“I see this as a small-scale movement to bring girls to the front.”
When Claudia Saenz, aka DJ Tear Drop, went to her local record store to purchase Chicano Soul records, she kept noticing that she was the only woman in the store.
Thus was born Chulita Vinyl Club.
The 27-year-old Austin resident lived in San Antonio for five years, and during that time her home away from the Rio Grande Valley started growing on her. She learned a lot about music and vinyl in those years, including the fact that males dominated the scene and industry.
In December 2014, Saenz did something about it, forming an all-female all-vinyl DJ club. In the ensuing months, the records and the music have been infiltrating the local community.
“We want to celebrate women who collect vinyl,” Saenz said in an interview at a coffee shop near her Austin base. “It needed to happen. We needed to empower women to get to the forefront. I see this as a small-scale movement to bring girls to the front.”
No experience is necessary to join the club; there are only two rules: The DJ must identify as a woman and must own vinyl records.
“Our first transgender woman approached me and I was happy that she did,” Saenz said. “She does soul music as well as hip-hop. She has a very large collection of vinyl and all kinds of genres of music.”
The club, nearing its first anniversary in November, currently hosts 15 members. And it’s already jumping state and regional boundaries. “We have had a lot of attention in California—there’s definitely a following there,” Saenz said.
But the group’s special sauce is seasoned with a direct connection to each DJ’s audience. “Every DJ set list is very personal,” Saenz said. “This is my own collection—so you truly cherish this piece of vinyl.”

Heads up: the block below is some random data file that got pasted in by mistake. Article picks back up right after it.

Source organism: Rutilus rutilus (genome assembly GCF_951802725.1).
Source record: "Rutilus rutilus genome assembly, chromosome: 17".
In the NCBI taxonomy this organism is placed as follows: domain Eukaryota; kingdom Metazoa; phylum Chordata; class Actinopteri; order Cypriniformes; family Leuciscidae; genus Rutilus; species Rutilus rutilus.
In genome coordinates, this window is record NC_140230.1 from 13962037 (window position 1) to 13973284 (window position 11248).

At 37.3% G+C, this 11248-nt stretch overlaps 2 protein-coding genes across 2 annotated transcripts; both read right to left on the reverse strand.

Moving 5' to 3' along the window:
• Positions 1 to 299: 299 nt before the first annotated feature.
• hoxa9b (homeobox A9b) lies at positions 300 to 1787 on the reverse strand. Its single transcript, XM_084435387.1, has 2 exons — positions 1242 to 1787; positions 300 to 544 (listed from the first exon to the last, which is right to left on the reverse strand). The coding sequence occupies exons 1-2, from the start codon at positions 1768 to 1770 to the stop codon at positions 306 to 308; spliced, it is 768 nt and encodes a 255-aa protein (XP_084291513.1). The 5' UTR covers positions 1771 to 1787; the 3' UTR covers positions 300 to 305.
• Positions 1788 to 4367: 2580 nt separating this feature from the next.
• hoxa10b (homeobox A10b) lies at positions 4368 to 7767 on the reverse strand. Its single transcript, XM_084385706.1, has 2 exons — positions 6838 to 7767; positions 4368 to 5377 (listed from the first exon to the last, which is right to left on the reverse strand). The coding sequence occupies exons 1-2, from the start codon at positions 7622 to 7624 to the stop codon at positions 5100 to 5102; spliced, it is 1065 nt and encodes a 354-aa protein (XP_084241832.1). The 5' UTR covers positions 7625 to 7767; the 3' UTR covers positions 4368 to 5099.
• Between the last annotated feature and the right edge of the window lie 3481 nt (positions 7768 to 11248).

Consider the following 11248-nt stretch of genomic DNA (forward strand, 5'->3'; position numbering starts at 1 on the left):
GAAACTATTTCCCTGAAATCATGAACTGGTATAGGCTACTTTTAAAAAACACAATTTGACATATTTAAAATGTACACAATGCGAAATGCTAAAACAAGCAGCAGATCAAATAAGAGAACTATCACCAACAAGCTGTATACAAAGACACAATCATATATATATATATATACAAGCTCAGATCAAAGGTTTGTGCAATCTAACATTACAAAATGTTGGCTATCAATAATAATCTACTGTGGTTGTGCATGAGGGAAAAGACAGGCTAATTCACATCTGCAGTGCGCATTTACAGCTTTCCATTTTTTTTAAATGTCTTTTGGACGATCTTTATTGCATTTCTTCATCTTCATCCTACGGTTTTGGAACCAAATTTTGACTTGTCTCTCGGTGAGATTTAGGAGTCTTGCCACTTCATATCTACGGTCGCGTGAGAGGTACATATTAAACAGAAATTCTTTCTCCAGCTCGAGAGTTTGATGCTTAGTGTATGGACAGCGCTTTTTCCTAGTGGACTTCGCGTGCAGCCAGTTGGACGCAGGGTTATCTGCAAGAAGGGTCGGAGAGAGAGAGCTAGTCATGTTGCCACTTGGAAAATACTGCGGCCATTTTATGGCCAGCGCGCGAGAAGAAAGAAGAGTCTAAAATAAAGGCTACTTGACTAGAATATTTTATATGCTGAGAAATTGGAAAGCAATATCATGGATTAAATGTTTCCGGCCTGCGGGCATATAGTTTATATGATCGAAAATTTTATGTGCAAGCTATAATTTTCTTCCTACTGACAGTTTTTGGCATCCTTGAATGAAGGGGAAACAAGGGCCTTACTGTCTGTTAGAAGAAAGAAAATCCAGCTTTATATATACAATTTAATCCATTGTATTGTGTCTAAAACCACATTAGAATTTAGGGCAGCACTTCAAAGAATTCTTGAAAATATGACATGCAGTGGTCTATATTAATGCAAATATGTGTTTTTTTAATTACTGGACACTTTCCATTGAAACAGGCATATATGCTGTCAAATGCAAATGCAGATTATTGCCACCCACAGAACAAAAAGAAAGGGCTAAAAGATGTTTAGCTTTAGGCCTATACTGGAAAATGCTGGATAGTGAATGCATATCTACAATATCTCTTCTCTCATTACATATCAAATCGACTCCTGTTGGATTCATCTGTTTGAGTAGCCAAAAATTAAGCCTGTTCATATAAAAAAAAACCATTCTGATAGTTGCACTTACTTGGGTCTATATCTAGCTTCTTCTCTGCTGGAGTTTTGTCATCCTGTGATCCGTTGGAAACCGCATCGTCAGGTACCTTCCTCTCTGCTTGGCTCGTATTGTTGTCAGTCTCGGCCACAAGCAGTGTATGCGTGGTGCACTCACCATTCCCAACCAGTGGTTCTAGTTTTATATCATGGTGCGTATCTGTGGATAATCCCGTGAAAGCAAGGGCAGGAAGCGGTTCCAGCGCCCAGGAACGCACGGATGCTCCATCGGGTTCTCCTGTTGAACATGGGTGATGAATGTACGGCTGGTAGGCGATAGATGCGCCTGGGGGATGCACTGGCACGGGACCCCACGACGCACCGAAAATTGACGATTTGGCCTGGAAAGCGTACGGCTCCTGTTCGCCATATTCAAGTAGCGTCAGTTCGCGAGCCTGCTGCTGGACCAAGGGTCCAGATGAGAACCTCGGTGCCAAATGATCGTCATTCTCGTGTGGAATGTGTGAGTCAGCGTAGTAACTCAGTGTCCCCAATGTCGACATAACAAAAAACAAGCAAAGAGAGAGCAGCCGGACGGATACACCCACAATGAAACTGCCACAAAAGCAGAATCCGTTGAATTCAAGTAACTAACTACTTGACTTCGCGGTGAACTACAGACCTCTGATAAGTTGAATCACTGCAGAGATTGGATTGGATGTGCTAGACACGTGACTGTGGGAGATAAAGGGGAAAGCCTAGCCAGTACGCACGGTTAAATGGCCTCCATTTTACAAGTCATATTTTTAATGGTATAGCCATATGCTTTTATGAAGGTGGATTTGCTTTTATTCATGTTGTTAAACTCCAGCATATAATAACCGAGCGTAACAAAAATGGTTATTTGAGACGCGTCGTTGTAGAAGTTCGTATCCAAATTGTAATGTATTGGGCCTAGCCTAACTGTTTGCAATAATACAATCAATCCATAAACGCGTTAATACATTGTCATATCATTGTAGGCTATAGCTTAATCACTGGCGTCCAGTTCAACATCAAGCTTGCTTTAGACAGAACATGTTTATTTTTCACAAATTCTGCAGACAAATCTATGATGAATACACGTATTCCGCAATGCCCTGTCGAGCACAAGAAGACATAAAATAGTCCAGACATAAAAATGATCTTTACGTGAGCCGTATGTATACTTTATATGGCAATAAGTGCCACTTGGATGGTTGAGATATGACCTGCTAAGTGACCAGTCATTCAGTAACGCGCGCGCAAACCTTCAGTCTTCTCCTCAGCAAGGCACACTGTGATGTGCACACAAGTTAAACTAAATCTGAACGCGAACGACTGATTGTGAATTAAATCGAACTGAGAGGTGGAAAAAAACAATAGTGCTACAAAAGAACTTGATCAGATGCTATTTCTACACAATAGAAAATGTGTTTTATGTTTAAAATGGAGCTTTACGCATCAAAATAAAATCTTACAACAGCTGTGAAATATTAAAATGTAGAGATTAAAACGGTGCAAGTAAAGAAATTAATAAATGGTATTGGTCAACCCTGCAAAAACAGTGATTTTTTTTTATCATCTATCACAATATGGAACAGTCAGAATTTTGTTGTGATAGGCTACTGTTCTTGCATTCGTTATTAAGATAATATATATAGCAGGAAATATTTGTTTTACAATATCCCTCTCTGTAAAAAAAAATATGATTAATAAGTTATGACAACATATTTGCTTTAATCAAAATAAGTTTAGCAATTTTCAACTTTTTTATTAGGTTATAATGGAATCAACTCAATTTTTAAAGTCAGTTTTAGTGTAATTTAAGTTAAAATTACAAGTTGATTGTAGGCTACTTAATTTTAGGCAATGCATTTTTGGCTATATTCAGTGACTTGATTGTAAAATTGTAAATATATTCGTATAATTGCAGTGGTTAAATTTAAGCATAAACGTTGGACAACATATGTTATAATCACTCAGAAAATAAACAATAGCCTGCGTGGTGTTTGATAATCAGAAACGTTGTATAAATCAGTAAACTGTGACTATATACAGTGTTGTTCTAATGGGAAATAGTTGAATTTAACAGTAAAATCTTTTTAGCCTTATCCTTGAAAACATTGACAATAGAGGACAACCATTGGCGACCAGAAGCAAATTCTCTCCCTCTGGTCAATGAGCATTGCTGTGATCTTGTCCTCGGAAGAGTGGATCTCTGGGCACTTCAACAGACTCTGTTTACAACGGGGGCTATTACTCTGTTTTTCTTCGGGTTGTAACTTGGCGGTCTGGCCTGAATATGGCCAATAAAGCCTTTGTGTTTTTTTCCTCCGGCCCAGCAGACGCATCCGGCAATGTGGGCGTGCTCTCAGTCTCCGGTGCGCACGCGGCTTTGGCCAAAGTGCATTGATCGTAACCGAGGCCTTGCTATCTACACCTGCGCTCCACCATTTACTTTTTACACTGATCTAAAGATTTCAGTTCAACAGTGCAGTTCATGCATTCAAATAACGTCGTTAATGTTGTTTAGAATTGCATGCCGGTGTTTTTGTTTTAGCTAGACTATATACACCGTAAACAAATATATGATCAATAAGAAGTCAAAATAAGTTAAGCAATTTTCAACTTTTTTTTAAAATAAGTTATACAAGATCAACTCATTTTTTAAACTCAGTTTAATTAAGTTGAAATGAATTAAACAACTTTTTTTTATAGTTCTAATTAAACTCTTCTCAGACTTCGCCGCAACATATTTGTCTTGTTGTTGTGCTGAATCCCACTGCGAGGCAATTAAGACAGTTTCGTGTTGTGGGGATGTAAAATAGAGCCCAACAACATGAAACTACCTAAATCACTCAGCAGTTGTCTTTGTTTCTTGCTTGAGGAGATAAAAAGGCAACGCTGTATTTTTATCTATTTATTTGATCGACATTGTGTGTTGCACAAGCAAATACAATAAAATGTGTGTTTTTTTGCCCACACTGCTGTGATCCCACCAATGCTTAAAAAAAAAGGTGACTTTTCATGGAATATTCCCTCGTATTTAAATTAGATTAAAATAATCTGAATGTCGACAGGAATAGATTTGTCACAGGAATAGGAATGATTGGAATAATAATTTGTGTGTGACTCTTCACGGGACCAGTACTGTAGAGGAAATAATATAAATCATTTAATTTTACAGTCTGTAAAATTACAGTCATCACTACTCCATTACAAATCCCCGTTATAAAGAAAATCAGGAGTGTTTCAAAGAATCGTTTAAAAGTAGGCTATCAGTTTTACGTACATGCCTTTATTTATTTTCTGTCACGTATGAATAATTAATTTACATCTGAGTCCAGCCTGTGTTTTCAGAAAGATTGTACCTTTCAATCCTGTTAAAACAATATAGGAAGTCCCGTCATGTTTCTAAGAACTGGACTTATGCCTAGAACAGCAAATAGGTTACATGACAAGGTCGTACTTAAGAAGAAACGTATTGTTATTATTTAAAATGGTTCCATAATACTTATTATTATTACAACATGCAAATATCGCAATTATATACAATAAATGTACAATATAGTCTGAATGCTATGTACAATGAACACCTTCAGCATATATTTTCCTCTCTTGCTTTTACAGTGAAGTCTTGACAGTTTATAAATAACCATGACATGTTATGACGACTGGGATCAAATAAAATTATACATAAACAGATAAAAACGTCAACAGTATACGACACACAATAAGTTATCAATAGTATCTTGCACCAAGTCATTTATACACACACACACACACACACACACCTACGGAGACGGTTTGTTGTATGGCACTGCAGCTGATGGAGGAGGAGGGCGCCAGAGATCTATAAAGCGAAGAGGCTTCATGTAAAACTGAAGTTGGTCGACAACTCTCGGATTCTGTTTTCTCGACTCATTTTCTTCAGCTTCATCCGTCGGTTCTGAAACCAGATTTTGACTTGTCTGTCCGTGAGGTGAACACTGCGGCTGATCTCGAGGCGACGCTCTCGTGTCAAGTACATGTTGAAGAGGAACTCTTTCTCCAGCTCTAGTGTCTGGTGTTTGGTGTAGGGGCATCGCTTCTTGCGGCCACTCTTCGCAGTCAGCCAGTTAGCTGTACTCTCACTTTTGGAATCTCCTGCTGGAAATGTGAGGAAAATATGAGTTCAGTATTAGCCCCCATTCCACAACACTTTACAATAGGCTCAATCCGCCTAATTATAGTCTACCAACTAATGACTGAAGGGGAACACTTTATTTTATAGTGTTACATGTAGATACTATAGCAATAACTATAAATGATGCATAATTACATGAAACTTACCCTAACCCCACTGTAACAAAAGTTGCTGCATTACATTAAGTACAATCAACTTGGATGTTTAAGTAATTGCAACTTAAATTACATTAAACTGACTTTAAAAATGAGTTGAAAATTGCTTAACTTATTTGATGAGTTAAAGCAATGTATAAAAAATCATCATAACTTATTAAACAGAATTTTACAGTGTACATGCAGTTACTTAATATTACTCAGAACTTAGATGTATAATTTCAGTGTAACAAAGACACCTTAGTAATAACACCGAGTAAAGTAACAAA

SA resident Ann Marie Correa, aka DJ P. Cosita doesn’t specialize solely in spinning vinyl, but she understands the cultural significance that the club brings. “I’ve been in San Antonio for 10 years,” Correa said. “I’m originally from Bryan-College Station, and I was immediately drawn to the music scene.”
The Chulita Vinyl Club connection led her on a musical journey while also reminding her of her past. “I had always had vinyl records from my grandmother’s and my mother’s side of the the family,” Correa said. “I grew up listening to Patsy Cline and Willie Nelson.”
But cumbia always stood out to her more than other genres of music. “To me, cumbia is home,” Correa said. “It reminds me of home. I live on the West Side and I hear the sounds of cumbia music. To me, it’s a big deal to be able to have that representation.”
Correa noted that with more venues welcoming different genres of music, there comes more attention, as well. “I have seen a big rise in it,” Correa said. “Everyone is more aware of this type of music.” And, she added, there were no female cumbia DJs in the scene. “Others would make requests for different artists, but no one had them.”